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"Seventh Heaven" star Barry Watson goes through hell in the new thriller "Boogeyman" as Tim, a man haunted by the traumatic events of his childhood. Seeking to prove to Tim that it's all in his head, his therapist recommends that he spend a night in the house he grew up in so he can see for himself that there's no such thing as the Boogeyman. MTV News' Kelly Marino recently hid under Watson's bed and kept him up all night with questions about what makes him scared, and what makes "Boogeyman" such a mindbender.

"Boogeyman" photos

MTV: This is the kind of film that really keeps an audience guessing about what parts are real and what parts are the character's imagination — or is the whole thing in his imagination? In your own mind, what was real and what wasn't?

Barry Watson: Well, as an actor ... I wanted the audience to be kind of guessing back and forth, "Is it real? Is it not? Is he crazy? Is he just going through a crazy breakdown?" Which, I also wanted him — Tim — to be going through as well. I think there's parts of the movie where you're like, "This guy is just losing it. He is losing it. What's wrong with this guy? Just get it together." I think in the end you still don't know. ... I think that people are probably going to walk out of it and this one person is going to be saying, "Oh, it was real," and this other person will say, "No, no, no, it was all in his head." I think that's good to get at least people talking after they've seen the film.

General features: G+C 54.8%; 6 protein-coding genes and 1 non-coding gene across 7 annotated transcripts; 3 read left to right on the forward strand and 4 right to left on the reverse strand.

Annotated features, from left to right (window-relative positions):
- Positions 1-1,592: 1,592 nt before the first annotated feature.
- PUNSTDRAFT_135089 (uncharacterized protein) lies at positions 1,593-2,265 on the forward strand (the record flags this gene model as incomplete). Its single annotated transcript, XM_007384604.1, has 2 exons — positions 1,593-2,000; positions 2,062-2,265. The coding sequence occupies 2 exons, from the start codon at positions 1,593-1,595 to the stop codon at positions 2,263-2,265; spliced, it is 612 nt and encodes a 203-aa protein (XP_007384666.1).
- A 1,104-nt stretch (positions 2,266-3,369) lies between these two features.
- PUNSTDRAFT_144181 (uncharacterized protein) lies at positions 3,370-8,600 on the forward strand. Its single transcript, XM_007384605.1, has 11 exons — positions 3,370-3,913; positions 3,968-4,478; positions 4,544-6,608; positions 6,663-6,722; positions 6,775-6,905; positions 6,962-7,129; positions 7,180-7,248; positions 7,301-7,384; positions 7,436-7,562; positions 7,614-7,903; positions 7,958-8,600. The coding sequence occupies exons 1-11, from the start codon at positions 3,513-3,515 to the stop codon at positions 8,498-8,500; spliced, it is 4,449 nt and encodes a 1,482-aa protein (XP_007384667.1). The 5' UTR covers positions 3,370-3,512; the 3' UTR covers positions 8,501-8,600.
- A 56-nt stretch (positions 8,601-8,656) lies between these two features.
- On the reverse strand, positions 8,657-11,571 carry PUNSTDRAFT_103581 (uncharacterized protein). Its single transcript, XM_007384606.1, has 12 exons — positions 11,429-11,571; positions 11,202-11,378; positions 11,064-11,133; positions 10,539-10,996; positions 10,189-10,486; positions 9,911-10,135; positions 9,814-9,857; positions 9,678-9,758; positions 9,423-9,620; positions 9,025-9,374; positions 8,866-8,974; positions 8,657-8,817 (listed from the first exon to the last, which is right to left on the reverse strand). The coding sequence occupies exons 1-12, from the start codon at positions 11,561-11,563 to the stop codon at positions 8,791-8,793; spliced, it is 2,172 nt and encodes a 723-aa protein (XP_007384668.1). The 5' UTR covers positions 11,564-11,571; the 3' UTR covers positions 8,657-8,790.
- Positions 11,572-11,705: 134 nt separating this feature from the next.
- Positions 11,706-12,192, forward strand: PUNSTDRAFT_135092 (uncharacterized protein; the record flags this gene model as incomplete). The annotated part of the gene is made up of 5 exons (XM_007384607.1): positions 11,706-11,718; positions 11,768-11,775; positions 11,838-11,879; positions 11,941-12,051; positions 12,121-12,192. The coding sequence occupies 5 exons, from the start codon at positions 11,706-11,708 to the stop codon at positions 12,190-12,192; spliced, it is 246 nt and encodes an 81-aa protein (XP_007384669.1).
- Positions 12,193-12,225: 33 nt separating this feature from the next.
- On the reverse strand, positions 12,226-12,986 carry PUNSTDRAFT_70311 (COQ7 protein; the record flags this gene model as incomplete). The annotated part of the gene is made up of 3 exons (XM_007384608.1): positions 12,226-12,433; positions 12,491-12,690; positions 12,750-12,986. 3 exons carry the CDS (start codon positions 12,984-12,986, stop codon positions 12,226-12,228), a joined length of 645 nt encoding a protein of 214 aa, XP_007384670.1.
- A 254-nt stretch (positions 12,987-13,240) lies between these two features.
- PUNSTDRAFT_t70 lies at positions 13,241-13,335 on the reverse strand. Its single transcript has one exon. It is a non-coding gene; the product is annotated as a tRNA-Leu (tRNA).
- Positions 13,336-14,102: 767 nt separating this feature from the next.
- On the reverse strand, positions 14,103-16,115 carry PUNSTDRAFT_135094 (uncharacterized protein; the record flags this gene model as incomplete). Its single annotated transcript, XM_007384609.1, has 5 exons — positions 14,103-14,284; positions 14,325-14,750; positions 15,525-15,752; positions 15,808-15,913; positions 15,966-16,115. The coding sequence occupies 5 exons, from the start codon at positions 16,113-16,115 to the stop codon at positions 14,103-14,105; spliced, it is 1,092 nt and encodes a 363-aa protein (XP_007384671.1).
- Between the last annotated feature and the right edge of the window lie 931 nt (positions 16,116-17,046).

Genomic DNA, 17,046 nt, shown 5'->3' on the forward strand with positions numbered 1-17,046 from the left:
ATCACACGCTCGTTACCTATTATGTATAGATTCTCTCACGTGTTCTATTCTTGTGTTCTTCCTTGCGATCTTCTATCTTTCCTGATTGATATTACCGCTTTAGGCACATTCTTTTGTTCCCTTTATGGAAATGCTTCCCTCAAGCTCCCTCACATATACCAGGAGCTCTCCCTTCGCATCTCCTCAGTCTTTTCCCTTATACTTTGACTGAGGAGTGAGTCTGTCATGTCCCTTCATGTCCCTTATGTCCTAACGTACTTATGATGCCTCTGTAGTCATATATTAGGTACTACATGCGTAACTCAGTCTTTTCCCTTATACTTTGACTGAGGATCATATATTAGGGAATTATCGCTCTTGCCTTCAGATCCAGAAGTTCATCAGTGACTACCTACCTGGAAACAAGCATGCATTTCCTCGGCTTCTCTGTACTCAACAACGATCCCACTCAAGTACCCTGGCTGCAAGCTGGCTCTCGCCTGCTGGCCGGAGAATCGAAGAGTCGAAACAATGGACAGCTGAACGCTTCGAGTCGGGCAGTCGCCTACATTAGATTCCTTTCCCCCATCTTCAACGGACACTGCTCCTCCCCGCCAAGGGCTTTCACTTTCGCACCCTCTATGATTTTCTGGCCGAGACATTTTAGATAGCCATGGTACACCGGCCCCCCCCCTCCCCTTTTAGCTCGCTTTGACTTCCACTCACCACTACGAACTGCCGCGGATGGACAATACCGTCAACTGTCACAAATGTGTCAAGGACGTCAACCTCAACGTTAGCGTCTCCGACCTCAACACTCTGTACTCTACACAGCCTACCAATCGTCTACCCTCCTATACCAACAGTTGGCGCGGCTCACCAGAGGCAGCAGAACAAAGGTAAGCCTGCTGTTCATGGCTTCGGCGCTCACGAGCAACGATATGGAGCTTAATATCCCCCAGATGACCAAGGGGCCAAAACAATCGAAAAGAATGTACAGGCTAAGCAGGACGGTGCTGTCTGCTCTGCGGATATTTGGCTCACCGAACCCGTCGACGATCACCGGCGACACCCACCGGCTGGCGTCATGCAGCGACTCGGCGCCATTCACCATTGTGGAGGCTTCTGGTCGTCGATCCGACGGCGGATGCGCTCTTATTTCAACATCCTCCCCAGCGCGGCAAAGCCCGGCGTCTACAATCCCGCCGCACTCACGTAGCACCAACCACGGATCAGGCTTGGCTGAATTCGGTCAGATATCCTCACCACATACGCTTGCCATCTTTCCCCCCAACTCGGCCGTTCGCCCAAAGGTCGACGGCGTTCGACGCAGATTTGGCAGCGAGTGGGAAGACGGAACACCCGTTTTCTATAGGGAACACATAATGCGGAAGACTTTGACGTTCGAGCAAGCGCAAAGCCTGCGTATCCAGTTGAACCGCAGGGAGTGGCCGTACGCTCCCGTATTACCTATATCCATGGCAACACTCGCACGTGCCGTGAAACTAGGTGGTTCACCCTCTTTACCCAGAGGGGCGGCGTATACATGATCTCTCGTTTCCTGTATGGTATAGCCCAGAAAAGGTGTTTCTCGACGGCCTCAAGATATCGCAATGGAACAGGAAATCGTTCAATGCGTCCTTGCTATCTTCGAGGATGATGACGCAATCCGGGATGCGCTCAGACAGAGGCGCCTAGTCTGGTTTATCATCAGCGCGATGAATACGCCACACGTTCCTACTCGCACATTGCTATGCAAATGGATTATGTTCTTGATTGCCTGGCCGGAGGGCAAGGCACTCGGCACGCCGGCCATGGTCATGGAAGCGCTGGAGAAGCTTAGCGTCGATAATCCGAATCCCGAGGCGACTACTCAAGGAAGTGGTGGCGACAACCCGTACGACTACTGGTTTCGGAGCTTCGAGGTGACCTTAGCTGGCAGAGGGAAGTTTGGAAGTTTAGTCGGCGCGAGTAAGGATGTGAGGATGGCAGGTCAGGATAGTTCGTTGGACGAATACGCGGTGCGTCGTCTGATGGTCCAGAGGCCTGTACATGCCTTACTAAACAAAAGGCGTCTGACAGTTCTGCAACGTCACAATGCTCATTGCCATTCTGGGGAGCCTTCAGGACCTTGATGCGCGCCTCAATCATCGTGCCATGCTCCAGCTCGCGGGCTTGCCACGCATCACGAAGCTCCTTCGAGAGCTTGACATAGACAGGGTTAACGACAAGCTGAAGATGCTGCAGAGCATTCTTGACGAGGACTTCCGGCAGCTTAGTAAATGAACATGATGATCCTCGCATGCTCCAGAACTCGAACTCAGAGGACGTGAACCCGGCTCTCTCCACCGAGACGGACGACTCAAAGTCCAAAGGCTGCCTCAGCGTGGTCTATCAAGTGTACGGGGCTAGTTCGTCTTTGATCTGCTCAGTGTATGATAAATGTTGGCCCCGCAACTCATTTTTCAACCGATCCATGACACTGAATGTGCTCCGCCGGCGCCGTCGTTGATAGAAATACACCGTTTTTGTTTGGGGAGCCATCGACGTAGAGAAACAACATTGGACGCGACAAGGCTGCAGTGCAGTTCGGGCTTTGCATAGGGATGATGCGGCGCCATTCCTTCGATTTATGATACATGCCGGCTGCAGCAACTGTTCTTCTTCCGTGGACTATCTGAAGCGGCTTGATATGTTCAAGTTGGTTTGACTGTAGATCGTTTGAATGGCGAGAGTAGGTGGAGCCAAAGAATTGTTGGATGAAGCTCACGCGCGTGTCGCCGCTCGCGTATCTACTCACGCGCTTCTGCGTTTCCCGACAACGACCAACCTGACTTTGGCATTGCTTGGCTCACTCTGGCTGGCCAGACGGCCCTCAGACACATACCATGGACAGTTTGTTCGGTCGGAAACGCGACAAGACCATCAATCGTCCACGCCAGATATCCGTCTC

MTV: Throughout this movie you had to act afraid, whereas in a lot of movies that are scary, some actors don't really bother to sell that to the audience. Was that a challenge?

Watson: Well, it was interesting because I couldn't sit there and go, "OK, I'm scared," you know? I had to put myself in a dark place through a lot of it, but there were days where I would be homesick or I'd be a little more emotional where there would be a little more emotion coming out than anything, and I just kind of played on whatever I was feeling that day. I mean, there was a scene in the movie where I fall out of the closet and I start laughing, and it's a great scene because it's like you can either think, "OK, he's crazy, or he's just laughing at himself because he just had this stupid experience inside a closet." And probably nothing happened except for his own imagination kind of taking over. That was a day that everything to me was funny. I mean, I was laughing at everything.

MTV: It seemed like a genuine laugh.

Watson: Yeah, well, it was real. It was real. I mean ... it's one of the hardest things as an actor, to be able to laugh [and have it seem] real. I mean, you see it in the movies all the time and you're like, "That's so forced." But yeah, it was definitely real.

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MTV: In the movie your character at first tries to avoid his fear and move away from it, and then he's forced to face it to make it go away. What's your take on that in real life? Is it always best to confront your fears?